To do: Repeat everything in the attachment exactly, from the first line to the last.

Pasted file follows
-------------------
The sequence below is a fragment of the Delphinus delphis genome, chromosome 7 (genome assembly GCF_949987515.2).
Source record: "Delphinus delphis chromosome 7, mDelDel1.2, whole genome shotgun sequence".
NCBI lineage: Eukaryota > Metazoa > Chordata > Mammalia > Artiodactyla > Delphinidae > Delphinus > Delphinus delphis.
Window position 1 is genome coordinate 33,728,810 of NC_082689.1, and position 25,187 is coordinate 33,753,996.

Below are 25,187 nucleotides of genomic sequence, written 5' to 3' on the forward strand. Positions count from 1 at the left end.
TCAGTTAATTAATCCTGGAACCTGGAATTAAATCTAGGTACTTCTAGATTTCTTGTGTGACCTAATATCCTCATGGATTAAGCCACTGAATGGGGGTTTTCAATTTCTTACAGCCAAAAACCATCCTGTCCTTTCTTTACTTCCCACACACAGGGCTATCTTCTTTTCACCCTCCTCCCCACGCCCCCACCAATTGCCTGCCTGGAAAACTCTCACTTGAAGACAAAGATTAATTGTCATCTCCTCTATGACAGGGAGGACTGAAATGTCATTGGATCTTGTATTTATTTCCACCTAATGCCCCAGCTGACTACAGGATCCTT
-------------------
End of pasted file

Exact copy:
The sequence below is a fragment of the Delphinus delphis genome, chromosome 7 (genome assembly GCF_949987515.2).
Source record: "Delphinus delphis chromosome 7, mDelDel1.2, whole genome shotgun sequence".
NCBI lineage: Eukaryota > Metazoa > Chordata > Mammalia > Artiodactyla > Delphinidae > Delphinus > Delphinus delphis.
Window position 1 is genome coordinate 33,728,810 of NC_082689.1, and position 25,187 is coordinate 33,753,996.

Below are 25,187 nucleotides of genomic sequence, written 5' to 3' on the forward strand. Positions count from 1 at the left end.
TCAGTTAATTAATCCTGGAACCTGGAATTAAATCTAGGTACTTCTAGATTTCTTGTGTGACCTAATATCCTCATGGATTAAGCCACTGAATGGGGGTTTTCAATTTCTTACAGCCAAAAACCATCCTGTCCTTTCTTTACTTCCCACACACAGGGCTATCTTCTTTTCACCCTCCTCCCCACGCCCCCACCAATTGCCTGCCTGGAAAACTCTCACTTGAAGACAAAGATTAATTGTCATCTCCTCTATGACAGGGAGGACTGAAATGTCATTGGATCTTGTATTTATTTCCACCTAATGCCCCAGCTGACTACAGGATCCTT